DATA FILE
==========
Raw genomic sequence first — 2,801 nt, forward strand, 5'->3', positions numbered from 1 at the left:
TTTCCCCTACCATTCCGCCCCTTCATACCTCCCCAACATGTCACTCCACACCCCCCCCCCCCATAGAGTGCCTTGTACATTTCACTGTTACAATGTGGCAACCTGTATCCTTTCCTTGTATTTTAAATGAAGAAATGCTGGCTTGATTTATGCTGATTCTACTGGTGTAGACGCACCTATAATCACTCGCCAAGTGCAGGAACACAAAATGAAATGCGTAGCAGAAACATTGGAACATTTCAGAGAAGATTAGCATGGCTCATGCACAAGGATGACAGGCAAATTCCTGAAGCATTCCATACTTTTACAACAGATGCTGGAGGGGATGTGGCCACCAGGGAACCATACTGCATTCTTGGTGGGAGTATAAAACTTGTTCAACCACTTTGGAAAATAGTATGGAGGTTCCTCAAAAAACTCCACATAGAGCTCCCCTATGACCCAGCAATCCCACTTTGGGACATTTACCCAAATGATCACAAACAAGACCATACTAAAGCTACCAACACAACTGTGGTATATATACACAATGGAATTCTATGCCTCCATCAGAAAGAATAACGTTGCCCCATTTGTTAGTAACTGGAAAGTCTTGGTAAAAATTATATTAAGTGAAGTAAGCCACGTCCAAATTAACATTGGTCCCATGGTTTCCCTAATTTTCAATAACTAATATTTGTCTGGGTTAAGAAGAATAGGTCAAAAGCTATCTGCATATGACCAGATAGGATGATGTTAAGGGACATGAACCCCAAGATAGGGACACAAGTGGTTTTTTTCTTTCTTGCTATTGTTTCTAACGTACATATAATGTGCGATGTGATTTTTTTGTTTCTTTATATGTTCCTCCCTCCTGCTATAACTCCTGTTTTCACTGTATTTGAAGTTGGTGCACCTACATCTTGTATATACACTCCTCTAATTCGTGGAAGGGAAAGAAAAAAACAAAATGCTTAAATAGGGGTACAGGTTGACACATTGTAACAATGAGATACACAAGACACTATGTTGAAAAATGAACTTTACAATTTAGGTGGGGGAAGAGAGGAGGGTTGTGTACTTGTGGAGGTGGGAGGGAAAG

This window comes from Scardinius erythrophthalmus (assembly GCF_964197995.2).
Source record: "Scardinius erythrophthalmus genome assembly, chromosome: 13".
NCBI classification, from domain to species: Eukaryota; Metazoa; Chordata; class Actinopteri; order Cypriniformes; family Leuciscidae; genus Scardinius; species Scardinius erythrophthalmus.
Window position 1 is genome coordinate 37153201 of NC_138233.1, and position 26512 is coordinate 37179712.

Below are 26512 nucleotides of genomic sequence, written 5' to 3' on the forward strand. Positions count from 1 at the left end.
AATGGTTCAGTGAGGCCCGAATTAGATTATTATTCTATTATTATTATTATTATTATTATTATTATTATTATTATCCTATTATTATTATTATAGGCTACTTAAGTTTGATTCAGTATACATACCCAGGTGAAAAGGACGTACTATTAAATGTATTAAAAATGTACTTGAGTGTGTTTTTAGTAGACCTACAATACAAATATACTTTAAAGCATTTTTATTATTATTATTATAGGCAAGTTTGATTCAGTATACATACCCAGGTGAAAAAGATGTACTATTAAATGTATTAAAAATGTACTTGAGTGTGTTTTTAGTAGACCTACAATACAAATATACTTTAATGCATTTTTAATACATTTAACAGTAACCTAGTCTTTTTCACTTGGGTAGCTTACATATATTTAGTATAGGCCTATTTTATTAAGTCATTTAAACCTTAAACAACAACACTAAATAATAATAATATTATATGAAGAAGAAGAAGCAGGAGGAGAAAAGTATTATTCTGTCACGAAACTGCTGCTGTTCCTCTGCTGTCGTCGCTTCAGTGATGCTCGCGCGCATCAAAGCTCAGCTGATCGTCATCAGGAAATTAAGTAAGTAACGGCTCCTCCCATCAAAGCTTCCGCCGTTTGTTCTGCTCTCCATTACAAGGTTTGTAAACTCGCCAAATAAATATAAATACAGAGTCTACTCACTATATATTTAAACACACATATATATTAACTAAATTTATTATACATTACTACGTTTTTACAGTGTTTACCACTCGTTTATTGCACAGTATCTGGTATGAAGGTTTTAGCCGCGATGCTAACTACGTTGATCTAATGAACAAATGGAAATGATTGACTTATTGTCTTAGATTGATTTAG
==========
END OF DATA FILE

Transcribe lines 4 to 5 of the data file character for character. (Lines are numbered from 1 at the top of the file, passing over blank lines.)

Source record: "Scardinius erythrophthalmus genome assembly, chromosome: 13".
NCBI classification, from domain to species: Eukaryota; Metazoa; Chordata; class Actinopteri; order Cypriniformes; family Leuciscidae; genus Scardinius; species Scardinius erythrophthalmus.